City leaders react after former Chicago Alderman Ed Burke found guilty in federal corruption case

ByJessica D'Onofrio, Sarah Schulte, and Tom Jones WLS logo
Saturday, December 23, 2023
City leaders react to Ed Burke guilty verdict
More city leaders and politicians reacted to the guilty verdict Former Chicago Alderman Ed Burke on Friday.

CHICAGO (WLS) -- Former Chicago Alderman Ed Burke woke up a convicted felon Friday morning as the verdict garnered more reactions from city leaders.

Burke was found guilty Thursday on multiple counts in his federal corruption case, which included racketeering and bribery charges.

Ald. Maria Hadden of the 49th Ward said she feels like justice was served.

"There are a lot of city council members who've come in over the last few terms who want to be ethical, who want good government, who are Chicagoans ourselves who are really tired of elected officials taking advantage," Hadden said.

Burke's trial centering around him using his public position for private gain.

"This case was about bribery and extortion occurring at the highest levels of Chicago city government," said US Attorney Morris Pasqual.

Burke will turn 80 years old in about a week, and he faces a maximum of 20 years behind bars.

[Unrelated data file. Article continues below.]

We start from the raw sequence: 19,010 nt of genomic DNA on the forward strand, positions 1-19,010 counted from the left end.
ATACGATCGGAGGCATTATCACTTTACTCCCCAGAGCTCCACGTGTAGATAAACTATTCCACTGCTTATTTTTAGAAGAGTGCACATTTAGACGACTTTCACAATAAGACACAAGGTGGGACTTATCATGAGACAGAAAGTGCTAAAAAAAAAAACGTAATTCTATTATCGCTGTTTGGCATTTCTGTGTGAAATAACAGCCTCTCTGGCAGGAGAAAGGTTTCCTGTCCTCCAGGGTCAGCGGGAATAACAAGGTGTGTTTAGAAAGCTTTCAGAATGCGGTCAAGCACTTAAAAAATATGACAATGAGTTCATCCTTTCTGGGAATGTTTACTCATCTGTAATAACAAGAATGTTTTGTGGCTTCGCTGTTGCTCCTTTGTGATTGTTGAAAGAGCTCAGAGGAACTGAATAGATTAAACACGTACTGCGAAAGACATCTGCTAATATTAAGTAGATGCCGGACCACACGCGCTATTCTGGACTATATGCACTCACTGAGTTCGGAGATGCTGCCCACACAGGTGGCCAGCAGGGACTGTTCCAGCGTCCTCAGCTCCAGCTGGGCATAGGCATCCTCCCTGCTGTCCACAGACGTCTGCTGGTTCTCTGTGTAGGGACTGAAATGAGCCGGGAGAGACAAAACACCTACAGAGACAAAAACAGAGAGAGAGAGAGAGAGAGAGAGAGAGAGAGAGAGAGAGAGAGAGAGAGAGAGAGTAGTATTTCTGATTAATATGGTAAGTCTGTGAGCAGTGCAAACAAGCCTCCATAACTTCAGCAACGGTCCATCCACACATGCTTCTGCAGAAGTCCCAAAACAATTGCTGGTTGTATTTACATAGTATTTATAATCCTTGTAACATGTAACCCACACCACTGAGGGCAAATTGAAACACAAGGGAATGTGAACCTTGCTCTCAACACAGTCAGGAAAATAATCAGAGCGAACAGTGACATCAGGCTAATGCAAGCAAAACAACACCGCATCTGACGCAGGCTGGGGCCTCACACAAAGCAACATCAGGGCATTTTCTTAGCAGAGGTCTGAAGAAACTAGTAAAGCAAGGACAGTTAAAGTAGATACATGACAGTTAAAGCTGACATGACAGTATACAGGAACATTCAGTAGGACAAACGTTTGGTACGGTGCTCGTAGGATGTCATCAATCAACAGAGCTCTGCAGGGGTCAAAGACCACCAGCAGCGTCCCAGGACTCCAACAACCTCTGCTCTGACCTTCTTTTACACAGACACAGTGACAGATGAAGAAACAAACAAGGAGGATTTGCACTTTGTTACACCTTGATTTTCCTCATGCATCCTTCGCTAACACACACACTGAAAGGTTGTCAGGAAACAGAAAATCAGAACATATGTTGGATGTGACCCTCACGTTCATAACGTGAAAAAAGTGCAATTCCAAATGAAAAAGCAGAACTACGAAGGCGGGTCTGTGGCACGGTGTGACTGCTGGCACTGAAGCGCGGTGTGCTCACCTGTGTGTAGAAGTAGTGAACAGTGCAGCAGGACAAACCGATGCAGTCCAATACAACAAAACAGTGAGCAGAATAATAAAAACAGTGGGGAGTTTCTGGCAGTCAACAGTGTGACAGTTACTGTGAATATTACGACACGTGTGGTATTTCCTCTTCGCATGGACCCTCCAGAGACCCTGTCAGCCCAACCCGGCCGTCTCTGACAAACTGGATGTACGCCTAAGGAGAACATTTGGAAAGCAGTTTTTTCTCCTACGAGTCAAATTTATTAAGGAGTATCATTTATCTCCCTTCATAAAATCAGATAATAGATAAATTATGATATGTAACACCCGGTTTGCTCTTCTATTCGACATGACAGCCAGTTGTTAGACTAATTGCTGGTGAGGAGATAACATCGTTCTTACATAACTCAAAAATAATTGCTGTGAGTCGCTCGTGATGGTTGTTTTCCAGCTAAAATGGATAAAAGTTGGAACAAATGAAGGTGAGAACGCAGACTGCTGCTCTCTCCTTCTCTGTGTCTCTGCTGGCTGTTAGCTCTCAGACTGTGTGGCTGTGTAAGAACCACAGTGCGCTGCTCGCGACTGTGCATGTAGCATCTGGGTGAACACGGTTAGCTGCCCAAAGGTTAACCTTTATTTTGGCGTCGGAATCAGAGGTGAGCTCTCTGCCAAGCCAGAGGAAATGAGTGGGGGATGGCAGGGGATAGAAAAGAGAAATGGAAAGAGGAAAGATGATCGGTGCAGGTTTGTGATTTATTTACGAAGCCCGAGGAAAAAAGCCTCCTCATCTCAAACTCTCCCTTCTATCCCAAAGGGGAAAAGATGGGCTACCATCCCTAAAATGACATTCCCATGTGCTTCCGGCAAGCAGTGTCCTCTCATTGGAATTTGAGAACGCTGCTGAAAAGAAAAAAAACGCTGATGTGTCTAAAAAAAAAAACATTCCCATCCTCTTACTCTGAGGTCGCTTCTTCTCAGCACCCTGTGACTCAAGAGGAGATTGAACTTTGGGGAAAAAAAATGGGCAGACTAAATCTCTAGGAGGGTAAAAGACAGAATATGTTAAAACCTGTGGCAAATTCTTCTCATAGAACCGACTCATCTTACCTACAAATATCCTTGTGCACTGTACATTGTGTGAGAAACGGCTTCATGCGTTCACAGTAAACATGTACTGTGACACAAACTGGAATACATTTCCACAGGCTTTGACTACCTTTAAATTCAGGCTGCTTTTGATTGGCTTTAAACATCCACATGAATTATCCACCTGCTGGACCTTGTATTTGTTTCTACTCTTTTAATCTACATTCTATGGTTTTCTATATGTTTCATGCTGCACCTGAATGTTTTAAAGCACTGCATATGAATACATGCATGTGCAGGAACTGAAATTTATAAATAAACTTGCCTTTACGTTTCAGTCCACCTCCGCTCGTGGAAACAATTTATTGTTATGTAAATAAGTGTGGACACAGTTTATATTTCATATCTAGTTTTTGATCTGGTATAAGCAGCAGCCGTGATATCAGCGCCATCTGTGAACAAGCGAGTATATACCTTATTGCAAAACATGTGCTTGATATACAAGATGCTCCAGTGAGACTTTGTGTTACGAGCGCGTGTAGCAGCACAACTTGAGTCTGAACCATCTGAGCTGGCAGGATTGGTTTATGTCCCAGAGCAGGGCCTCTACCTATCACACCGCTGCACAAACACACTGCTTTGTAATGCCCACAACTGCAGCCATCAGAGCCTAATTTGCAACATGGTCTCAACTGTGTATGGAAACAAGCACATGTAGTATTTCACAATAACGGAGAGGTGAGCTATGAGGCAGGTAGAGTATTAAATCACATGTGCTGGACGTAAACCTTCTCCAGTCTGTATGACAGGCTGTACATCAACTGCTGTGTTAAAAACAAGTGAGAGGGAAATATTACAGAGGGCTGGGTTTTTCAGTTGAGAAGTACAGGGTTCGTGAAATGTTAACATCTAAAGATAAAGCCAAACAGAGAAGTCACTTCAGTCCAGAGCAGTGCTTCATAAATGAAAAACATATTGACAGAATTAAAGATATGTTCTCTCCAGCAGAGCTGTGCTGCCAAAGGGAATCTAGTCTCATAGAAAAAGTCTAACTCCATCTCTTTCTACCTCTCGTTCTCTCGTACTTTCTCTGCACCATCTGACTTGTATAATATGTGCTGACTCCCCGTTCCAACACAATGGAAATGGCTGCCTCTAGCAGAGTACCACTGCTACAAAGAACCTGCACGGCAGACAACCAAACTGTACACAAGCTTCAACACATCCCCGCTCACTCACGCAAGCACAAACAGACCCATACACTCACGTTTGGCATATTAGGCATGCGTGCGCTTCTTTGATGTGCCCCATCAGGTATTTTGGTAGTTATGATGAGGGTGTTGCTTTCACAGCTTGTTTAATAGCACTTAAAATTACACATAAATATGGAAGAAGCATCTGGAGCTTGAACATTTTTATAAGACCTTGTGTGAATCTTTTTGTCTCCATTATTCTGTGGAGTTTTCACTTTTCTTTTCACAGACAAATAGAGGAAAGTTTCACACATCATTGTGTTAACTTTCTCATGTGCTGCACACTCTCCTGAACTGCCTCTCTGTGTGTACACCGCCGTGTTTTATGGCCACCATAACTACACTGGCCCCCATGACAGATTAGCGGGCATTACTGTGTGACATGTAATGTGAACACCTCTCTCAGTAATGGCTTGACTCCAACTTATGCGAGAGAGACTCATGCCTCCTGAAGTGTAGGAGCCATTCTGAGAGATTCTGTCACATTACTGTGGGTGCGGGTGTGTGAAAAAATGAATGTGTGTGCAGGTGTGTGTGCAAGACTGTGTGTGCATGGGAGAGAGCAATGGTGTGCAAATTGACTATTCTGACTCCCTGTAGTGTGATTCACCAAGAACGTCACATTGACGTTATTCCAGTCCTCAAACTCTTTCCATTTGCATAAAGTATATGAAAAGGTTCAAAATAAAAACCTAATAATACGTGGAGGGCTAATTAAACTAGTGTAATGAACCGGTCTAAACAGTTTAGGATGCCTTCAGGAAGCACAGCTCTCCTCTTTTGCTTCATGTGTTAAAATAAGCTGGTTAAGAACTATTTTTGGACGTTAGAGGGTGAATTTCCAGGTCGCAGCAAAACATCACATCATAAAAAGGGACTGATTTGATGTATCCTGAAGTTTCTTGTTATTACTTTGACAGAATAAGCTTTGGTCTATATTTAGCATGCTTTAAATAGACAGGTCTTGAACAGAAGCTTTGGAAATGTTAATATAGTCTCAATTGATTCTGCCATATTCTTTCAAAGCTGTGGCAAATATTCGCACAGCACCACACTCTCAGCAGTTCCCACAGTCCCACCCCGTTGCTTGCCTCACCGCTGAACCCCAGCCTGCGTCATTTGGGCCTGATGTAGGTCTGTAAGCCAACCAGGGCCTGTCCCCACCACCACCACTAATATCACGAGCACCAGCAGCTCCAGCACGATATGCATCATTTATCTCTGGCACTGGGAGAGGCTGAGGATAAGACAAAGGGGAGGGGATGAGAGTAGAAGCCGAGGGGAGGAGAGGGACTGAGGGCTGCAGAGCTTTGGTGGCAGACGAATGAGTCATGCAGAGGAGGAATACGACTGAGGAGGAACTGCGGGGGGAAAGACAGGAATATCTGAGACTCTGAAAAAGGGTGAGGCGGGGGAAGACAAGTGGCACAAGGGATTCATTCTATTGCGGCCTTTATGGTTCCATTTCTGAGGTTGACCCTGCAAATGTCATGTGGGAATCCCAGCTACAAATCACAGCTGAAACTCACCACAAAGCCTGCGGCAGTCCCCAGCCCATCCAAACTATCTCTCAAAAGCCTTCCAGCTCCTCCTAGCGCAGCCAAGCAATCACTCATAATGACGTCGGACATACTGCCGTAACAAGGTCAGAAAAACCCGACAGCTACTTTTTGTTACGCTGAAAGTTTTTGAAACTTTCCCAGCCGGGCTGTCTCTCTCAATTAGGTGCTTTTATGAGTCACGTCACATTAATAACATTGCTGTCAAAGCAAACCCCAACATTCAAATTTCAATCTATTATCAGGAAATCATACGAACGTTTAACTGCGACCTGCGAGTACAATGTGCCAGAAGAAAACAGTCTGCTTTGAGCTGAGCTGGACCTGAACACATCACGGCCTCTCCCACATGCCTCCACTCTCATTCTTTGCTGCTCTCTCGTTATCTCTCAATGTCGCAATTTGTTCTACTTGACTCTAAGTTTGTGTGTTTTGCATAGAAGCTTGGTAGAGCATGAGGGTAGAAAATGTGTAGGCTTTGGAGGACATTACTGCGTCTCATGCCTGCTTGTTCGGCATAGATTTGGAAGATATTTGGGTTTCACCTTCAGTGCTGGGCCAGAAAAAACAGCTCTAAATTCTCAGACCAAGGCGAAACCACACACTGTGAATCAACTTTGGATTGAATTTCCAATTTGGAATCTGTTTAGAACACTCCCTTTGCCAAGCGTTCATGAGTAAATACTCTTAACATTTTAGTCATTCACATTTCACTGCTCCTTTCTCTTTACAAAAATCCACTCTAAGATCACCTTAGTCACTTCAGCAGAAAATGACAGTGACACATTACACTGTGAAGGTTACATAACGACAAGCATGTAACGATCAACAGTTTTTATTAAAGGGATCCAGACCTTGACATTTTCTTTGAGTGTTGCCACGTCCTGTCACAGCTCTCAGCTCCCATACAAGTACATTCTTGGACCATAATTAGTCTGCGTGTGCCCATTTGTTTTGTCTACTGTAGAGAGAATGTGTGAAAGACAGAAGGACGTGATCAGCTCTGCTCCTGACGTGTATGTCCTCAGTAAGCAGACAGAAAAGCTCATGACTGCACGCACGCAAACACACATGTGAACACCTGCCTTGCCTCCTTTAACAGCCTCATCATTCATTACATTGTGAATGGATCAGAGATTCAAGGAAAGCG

BGA weighs in on Ed Burke guilty verdict

David Greising with the Better Government Association weighs in on former Chicago Alderman Ed Burke being convicted in his federal corruption trial.

While judges may want to send a message to any future politicians who are considering wrongdoing, former federal prosecutor Chris Hotaling believes the judge will take Burke's age and lack of criminal history into account when he's sentenced.

"I think his age will play a role, and I think it will likely balance off the need for the deterrence," Hotaling said.

Burke was first elected to the Chicago City Council in 1969, representing part of the Southwest Side.

As chair of the finance committee, he was considered one of the city's most powerful aldermen.

Now, in the wake of this guilty verdict, there may be renewed calls for term limits.

"I saw some comments by my colleague alder Timmy Knutsen about the length of time served and whether there's a relationship to the way power corrupts, and maybe, you know, we bring back the idea of term limits," Hadden said.